Here, we’ll take a closer look at the Renko chart and discuss its benefits and characteristics. It explains how to create Renko chart signals to use in trading and investing.
How Effective Are Renko Chart Signals?
With much less clutter than a candlestick chart, Renko charts are useful for pinpointing support and resistance levels. Traders using Renko charts may be able to profit for a considerable time in the direction of a strong trend. Knowing that Renko charts simplify the process of locating trendlines and support and resistance levels, we will start with an overview of Renko’s characteristics. Next, we’ll discuss brick size, which impacts how we draw trendlines and support and resistance levels Examples of drawing trendlines and support and resistance levels to generate Renko chart signals are provided afterward.
The Renko Chart’s Essence
In theory, the Renko chart, which is constructed with bricks, is quite similar to the Point and Figure chart. Renko charts employ bricks, whereas P & F charts employ X and O. Because the emphasis is on price changes, time is irrelevant in a Renko chart. The time unit, on the other hand, is critical since it dictates how the chart is created. Keep in mind that the Renko chart only uses closing prices as its data source.
The Renko is a price movement chart that does not take time into account. If the brick [block] size is 10, the time unit is hourly, the price closes 20 points higher or lower than the previous close after one hour, two more bricks are added to the chart. The current brick, for example, has a low 90/high 100 value. After an hour, the price settled at 120. Because each brick size is set at 10, two more bricks are drawn. During each hour, price fluctuations are disregarded. If the price increases 25 points but then reverses and falls 5 points after one hour, no new block is formed.
The Brick Sizes
In charting software, there are two ways for determining brick size.
Traditional Brick Size
New bricks are only drawn if the closing price exceeds the brick size. The size is fixed at a certain value. The set value may change from one to another based on the underlying stock’s or index’s volatility. I used a brick size of 10 when trading the S&P 500 index. My brick size for Apple (AAPL) is 2. A benefit of sticking with the standard size is that support and resistance levels and trendlines are more consistent. Unlike the ATR approach, the brick sizes adapt to the level of volatility. When the size of the bricks changes, it’s likely that the trendlines and support/resistance levels will change.
Average True Range (ATR)
The ATR value (preset = 14 bars) is used to automatically adapt the brick size to market volatility. The disadvantage is that if the ATR value changes, you must redraw your chart to reflect the new ATR value.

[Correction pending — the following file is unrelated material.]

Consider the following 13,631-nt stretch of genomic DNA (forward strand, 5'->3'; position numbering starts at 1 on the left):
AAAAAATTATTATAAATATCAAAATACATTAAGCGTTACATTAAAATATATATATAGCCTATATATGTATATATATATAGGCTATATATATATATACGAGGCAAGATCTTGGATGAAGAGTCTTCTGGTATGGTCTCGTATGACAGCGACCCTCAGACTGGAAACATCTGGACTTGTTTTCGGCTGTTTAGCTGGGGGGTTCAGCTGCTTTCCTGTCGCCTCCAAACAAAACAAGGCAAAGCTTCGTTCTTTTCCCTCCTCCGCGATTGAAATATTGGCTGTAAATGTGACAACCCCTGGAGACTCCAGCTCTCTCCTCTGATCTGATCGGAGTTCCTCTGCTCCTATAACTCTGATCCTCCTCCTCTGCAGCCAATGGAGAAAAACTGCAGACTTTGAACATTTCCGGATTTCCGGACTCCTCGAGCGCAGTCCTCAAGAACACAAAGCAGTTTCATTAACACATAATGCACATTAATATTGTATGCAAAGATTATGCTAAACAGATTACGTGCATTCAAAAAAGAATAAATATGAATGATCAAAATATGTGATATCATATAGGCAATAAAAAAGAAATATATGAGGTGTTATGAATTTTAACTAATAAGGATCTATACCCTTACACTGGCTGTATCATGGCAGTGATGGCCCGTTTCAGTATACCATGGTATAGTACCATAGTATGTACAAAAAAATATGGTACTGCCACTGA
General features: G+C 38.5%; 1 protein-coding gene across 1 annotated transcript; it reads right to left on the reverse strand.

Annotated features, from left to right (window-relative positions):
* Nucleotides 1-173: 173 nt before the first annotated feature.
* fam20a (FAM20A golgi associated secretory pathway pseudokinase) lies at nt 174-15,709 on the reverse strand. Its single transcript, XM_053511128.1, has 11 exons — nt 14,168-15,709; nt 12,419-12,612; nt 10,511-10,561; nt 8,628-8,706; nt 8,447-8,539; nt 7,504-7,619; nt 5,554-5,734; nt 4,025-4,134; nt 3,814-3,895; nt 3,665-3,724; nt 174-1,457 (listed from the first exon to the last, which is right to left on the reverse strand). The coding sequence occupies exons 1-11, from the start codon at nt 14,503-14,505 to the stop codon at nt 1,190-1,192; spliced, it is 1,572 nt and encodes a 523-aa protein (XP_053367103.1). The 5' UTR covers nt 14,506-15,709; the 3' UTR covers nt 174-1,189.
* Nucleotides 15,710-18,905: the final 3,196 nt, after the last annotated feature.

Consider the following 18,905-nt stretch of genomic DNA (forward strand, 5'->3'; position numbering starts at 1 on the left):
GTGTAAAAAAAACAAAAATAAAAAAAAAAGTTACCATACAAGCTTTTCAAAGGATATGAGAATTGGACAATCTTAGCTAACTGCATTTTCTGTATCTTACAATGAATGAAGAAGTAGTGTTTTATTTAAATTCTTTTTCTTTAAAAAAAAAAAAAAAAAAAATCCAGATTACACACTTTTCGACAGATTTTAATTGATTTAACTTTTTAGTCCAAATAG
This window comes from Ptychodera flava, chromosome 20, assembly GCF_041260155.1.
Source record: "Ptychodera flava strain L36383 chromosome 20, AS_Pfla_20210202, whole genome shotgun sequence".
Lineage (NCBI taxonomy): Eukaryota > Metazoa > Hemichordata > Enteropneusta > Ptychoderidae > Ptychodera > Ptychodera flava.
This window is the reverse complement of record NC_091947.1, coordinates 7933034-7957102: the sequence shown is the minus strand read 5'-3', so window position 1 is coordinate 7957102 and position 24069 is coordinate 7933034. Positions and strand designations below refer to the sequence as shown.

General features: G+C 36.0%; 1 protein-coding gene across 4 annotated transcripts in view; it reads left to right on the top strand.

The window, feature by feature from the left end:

How to Create Your Own Renko Chart Signals?
Using Support and Resistance Levels
Renko charts are direct and to the point, indicating obvious levels of support and resistance. When a trader draws horizontal lines just above the lowest brick of a downward trend, the support zone is not only highlighted, but a break above this level usually suggests that the previous decline has ended. As a result, the long entry point for catching the new leg up is indicated.
If, on the other hand, the price rises and then breaks the horizontal line to the downside, it suggests a breach of the support level and a suitable short entry.
By connecting past highs and lows, resistance and support trendlines can help define entry and exit positions. The concept is analogous to horizontal support and resistance levels.
A trendline is just a diagonal line that represents a price range or trend. These lines follow the price movement in an attempt to give traders an indication of how high or low the price may go in a given timeframe. The trendline rises in tandem with the price. When the price falls, the trendline falls with it.
When prices are rising, connecting the lows with a line results in an ascending trendline—an “uptrend.” A trendline can also be drawn along the highs of a trend. This shows the rising angle, the strength of the price move, and the relative strength of the trend.
When the price falls, the highs, or lesser highs, fall with it. A descending trendline, sometimes known as a “downtrend,” is produced by connecting successive lower highs. A trendline drawn along the lows may also be used to demonstrate the angle of descent and the intensity of the downward price movement.
Examples of Trendlines and Renko Chart Signals
Downward trendlines imply that market participants would choose to sell an asset rather than purchase it. When there is a downward trendline, it is best to avoid holding a long position; a gain on a move higher is unlikely when the longer-term trend is negative. An uptrend, on the other hand, implies that demand for the asset is greater than supply and that the price is projected to rise further.
Trendlines are a fundamental tool that may be used to assess the overall direction of a market, but they can also be used by traders to forecast areas of support and resistance.
Technical traders pay close attention when the price approaches a trendline, since these areas usually play a key influence in determining the market’s short-term direction. As the price reaches a critical support/resistance level, one of two things can happen: The price will either bounce off the trendline and continue in the direction of the previous trend, or it will pass through the trendline, suggesting that the current trend is reversing or weakening.
The ideal way to use the Renko chart is to leverage its simplicity and clarity to discover patterns and trends to aid in investment and trading decision.